Renowned Researcher Shares His Journey Toward Uncovering the Science of Higher States of Consciousness
by David Orme-Johnson, Ph.D.
One day, as a child, I came across the word Nirvana, which was described as a state of heavenly bliss. I ran to my mother and asked her if such a thing was real. “I don’t know,” she said, “Some people believe in it, I guess.” “If it’s real,” I asked, “Why isn’t everybody trying to get it?” “What do you think, Bill?” she asked my father, a structural engineer and businessman. “Um, maybe,” he said, smiling benignly and not looking up from his newspaper. My mother, a reference librarian, said what she often did: “Look it up!”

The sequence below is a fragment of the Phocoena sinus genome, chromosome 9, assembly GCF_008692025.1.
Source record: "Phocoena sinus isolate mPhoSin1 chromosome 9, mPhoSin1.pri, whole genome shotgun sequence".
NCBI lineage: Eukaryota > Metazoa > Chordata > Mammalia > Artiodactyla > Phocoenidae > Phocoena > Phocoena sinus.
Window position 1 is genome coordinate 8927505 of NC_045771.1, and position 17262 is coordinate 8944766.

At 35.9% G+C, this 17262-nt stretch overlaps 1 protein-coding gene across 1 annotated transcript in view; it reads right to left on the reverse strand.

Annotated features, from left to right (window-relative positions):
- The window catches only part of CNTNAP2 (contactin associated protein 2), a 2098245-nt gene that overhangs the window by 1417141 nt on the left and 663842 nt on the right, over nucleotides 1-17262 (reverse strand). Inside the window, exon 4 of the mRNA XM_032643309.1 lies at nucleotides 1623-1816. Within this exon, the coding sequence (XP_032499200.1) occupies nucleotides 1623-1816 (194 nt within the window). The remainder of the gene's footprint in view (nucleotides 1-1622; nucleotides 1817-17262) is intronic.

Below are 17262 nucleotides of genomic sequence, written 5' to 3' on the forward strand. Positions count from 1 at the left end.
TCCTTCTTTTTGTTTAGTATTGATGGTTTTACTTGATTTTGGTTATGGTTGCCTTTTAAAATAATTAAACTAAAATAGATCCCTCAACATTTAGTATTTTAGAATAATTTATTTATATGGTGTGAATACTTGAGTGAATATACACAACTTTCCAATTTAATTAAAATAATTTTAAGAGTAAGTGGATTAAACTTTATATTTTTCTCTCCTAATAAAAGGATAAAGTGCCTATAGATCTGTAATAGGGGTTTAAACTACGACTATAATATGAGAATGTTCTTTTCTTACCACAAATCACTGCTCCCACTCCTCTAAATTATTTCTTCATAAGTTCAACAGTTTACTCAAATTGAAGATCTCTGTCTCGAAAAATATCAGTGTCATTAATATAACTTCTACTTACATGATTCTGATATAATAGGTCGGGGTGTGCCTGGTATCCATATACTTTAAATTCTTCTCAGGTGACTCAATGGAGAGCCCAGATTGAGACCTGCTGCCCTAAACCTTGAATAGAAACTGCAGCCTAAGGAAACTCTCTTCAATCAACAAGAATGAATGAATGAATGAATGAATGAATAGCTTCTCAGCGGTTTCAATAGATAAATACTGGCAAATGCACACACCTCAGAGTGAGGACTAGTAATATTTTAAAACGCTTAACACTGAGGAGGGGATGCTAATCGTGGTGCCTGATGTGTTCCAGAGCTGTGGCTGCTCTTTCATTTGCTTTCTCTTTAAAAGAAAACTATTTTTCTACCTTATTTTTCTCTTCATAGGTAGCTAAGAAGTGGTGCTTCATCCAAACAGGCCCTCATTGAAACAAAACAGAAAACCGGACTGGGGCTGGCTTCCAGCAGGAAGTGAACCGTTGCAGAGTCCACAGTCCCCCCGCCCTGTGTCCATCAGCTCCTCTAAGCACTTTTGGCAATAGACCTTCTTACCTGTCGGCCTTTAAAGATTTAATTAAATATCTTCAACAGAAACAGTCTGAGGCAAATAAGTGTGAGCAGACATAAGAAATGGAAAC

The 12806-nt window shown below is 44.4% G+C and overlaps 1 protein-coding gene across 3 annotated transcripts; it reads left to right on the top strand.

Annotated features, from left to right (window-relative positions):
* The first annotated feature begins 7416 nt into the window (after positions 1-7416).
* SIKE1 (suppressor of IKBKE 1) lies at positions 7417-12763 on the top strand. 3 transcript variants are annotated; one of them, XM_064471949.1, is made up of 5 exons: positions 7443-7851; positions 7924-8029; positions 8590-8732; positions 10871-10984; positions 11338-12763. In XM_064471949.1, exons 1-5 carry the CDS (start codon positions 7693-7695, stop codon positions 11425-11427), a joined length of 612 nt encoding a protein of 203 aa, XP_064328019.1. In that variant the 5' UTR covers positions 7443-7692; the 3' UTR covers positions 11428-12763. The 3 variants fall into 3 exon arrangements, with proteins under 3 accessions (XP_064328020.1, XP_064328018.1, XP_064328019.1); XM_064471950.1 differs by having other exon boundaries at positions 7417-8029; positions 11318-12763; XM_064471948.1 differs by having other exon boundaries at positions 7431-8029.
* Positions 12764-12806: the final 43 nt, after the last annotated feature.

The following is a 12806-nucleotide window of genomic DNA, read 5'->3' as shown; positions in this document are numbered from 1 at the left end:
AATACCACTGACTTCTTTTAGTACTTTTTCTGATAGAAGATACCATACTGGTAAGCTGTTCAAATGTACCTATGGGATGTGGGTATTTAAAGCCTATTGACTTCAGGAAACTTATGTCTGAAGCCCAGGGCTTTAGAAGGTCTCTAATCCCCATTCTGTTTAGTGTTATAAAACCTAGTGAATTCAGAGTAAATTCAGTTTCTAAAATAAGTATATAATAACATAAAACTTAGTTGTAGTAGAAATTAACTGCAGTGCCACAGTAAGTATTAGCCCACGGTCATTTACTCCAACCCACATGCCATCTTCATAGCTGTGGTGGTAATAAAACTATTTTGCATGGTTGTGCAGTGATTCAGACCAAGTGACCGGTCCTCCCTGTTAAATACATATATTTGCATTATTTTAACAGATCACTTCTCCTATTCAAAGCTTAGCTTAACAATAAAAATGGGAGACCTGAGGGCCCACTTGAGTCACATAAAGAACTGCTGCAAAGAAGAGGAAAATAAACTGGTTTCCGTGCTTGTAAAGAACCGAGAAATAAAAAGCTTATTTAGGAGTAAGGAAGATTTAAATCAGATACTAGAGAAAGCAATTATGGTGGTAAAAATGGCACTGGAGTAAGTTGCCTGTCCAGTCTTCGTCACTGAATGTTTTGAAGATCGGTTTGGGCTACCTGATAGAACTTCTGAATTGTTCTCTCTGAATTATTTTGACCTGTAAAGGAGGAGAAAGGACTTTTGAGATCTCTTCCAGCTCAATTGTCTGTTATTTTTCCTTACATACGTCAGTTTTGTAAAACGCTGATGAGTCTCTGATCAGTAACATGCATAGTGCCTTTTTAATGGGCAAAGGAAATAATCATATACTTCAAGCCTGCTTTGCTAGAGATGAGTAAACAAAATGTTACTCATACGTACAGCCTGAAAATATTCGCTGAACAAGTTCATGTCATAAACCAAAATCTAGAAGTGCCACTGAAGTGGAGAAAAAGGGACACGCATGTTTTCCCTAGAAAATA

So I did. But Webster’s definition of Nirvana was confusing to my young mind and limited experience. It said things like “the final beatitude that transcends suffering” and “a state of oblivion to care, pain.” It was synonymous with “BLISS, HEAVEN” but was a “DREAM.” Yet I also found this: “A goal hoped for but apparently unattainable.” If it was only apparently unattainable, maybe there was hope after all!
See the complete article:
Part 1 “A Scientist’s Quest for Enlightenment”:
Part 2 “The Scientific Quest for Enlightenment”: